Key West City Commissioner Clayton Lopez wants the island’s next city manager to be Greg Veliz, who since 2014 has served as assistant city manager.
And Lopez says a black mark on Veliz’s record — a 1991 federal conviction for cocaine dealing with intent to distribute — isn’t a deterring factor in 2019.
“I’m looking at the man’s work history,” Lopez said. “Are we going to hold that over his head for life? He did his time.”
Veliz was sentenced to 75 months, or 6.25 years, in prison after taking a plea deal. In 1994, his sentence was reduced to 38 months. His co-defendant Charles Barwick was sentenced to five years.
“I don’t by any means excuse or ignore it,” Lopez said. “But by that same token, how long does someone have to pay for something?”
No city commissioner has raised the conviction publicly and Veliz says that throughout his City Hall career, it has come up during interviews for jobs and promotions.
He admits he sold cocaine with a group of people while he was attending college in Tallahassee at Florida State University. He later graduated with degrees in political science and communications.
“It’s come up every time since then,” Veliz said. “I got caught, I got indicted, I went to prison I got out and I haven’t done anything in the last 30 years.”
Veliz said he didn’t ask for the top job and hasn’t put in an application.
“I’d love to have the job if it were offered to me,” he said. “I like to think I was considered for the job because of the job I’ve been doing.”
Lopez says Veliz is the best person for the job because he’s already a part of Key West city government and he has a colleague who agrees.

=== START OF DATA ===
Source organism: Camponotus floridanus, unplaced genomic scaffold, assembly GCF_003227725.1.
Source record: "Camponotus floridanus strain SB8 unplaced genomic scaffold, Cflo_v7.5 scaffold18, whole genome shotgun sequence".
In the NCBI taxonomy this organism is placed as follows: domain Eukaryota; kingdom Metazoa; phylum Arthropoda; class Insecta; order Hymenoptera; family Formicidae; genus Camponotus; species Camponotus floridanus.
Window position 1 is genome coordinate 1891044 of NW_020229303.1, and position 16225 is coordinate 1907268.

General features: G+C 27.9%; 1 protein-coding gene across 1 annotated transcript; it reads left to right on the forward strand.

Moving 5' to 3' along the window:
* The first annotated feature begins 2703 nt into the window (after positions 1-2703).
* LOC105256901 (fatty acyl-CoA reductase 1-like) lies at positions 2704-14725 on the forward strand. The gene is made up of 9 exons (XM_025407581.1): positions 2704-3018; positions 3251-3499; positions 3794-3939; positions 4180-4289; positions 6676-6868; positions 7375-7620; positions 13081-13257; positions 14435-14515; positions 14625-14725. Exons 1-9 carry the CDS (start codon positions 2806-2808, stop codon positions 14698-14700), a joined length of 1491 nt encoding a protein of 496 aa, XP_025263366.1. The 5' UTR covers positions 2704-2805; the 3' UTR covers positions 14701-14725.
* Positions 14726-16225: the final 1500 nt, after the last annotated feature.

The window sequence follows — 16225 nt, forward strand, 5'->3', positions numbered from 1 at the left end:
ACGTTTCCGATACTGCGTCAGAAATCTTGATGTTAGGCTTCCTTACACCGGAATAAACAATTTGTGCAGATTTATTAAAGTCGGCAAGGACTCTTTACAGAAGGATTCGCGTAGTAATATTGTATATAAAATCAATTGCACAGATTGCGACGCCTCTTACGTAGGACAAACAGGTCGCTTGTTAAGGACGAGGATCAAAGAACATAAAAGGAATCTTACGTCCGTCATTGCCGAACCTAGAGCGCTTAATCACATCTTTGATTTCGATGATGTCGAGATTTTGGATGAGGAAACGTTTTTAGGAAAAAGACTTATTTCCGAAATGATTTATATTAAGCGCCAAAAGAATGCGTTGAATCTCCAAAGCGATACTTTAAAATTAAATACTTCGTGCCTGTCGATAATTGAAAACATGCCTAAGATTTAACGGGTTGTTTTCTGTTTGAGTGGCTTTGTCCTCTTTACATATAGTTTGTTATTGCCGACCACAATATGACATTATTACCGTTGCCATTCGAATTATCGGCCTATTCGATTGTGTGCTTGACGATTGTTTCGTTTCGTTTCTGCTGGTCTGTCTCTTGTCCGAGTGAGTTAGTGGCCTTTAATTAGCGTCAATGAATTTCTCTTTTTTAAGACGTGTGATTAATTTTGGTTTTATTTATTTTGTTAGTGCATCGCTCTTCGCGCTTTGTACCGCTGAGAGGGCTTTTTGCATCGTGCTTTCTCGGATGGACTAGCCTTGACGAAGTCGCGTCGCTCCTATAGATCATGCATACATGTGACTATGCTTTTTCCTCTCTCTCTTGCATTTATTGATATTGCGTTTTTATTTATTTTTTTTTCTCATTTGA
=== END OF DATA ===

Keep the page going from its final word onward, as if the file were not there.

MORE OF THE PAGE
Commissioner Billy Wardlow has proposed the commission vote to begin contract negotiations with Veliz, who earns $150,394 and has worked for the city in some capacity since 2005.
The commission will take up the city manager search issue at a special meeting set to being at 5 p.m. Thursday at City Hall, 1300 White St.
City Manager Jim Scholl, who is retiring Oct. 1, earns $180,000. Scholl was city manager from 2007 to 2012 when he left office. He came back in 2014, after the commission ousted Bob Vitas.
Vitas was hired in 2012 after a national search. He was fired two years later for creating an administrative job on his own.
City Commissioner Sam Kaufman says Veliz is certainly the frontrunner candidate for the job but he wants the city to launch a professional search, led by an outside firm, rather than hire from within without any type of application process.
“I don’t know the details,” Kaufman said, of Veliz’s record. “I haven’t had the chance to ask any questions, and this is a position that’s supposed to be reporting to me. Shouldn’t we have an opportunity to interview and see the qualifications of any applicant?”
But Kaufman, a defense attorney, quickly added he believes strongly in giving people a second chance and that Veliz’s conviction wouldn’t be a significant part of vetting him for the job — especially given the fact the crime happened nearly 30 years ago.
“Greg Veliz has done a lot of good for the city,” Kaufman said.